A delicious mushroom soup recipe from Merchant restaurant in Madison, Wisconsin.
6 tablespoons butter
1 cup onion, diced
2 teaspoons kosher salt
1 teaspoon freshly ground black pepper
½ cup all-purpose flour
1 tablespoon fresh thyme leaves removed from stems
1 large bay leaf
2 quarts vegetable broth (homemade or store bought)
2 pounds mushrooms coarsely chopped or sliced, see note below*
2 tablespoons black garlic sliced, see note below**
1 cup heavy cream
¼ cup loosely packed fresh basil
¼ cup loosely packed fresh flat-leaf parsley
In a large Dutch oven or heavy bottomed pot, melt butter over medium heat and add onions.
Sauté onions for a full ten minutes, stirring often. They will begin to brown.
Keep heat at medium and add salt, pepper, flour, thyme and bay leaf and stir to create a roux.
Cook the roux for four minutes, stirring often.
Add the vegetable broth one third at a time, whisking as you add.
Once the mixture is creamy and all of the roux mixed into the broth, add the mushrooms and garlic.
Bring to a slight boil, reduce to a medium simmer and cook for 15 minutes, stirring often so it does not stick to the bottom.
Remove and discard the bay leaf.
Add cream and heat just to get the soup back to temperature and then add the fresh basil and parsley.
Using an immersion blender or a regular blender, purée completely until creamy.
Adjust salt and pepper to taste as needed and serve.
*Note: Mushrooms should be half Cremini (baby Bella) and half other edible mushrooms. I used a combination of Oyster, King Oyster, Shiitake and Hen of the Woods. Each should be cleaned as appropriate. For Shiitake, remove and discard stems. If the Oyster and Hen of the Woods have dirty root ends, cut off and discard. Once cleaned, you should have two pounds total. If you only have the Cremini available, then use all Cremini. I would not recommend regular white button mushrooms as they do not have a strong enough flavor for this soup.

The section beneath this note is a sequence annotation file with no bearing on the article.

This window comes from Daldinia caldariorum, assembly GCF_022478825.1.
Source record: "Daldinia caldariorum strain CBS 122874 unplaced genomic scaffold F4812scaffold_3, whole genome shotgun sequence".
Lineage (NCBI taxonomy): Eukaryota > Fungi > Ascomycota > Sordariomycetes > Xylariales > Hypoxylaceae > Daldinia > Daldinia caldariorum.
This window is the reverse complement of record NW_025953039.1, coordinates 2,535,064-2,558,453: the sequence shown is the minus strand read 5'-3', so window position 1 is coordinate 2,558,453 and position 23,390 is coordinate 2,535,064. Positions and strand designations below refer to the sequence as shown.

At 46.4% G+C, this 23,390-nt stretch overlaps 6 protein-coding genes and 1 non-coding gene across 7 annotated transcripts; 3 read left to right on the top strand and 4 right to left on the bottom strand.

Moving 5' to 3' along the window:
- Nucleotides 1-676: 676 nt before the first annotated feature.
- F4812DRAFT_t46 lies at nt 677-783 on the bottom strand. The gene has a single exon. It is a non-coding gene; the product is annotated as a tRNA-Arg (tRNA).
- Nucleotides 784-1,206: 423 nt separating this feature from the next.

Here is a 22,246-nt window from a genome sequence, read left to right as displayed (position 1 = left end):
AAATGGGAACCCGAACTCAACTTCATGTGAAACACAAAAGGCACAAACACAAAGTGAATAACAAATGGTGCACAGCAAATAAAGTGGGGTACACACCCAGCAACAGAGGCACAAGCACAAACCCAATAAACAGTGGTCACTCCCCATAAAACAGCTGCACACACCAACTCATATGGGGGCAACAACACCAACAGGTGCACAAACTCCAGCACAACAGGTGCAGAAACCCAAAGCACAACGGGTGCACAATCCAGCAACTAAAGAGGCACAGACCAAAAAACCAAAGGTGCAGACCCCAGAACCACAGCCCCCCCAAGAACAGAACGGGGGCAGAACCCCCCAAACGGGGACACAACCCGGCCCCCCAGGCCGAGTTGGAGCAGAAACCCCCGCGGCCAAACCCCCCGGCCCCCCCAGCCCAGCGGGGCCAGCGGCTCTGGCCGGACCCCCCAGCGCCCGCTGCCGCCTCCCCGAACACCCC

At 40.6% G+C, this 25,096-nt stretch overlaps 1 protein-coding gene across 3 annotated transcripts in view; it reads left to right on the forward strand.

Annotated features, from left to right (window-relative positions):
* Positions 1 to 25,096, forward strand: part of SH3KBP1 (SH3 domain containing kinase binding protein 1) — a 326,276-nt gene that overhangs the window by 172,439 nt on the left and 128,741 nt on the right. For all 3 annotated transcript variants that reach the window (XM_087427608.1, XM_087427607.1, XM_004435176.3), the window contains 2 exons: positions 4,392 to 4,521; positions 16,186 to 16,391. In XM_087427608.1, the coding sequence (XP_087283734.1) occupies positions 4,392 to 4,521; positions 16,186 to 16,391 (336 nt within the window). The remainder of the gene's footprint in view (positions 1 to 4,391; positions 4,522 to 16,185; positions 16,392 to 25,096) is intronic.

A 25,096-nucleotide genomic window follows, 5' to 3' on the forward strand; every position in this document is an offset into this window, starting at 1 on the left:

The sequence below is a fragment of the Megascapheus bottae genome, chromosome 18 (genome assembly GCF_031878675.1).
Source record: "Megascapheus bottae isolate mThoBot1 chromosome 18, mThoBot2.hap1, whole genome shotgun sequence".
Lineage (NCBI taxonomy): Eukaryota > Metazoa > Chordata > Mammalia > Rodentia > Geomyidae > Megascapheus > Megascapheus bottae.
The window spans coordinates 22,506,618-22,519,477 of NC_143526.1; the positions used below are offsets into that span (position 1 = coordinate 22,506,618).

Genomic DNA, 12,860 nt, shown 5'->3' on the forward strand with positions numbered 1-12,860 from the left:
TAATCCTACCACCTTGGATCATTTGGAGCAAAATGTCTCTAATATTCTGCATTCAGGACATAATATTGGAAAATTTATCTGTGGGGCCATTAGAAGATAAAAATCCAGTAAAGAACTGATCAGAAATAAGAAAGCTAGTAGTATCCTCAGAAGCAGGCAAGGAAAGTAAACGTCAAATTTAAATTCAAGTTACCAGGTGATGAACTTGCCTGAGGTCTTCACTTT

If you only have dried mushrooms available to you, reconstitute and drain out any water.
**Note: Black garlic can be found online, at Asian specialty markets (in prepackaged bags), and at some Trader Joe’s supermarkets. Black garlic is strong and concentrated and is actually just regular garlic that has been put through an fermentation process. If you cannot find black garlic, feel free to roast your own. Then just squeeze the cloves to extract the now-soft garlic.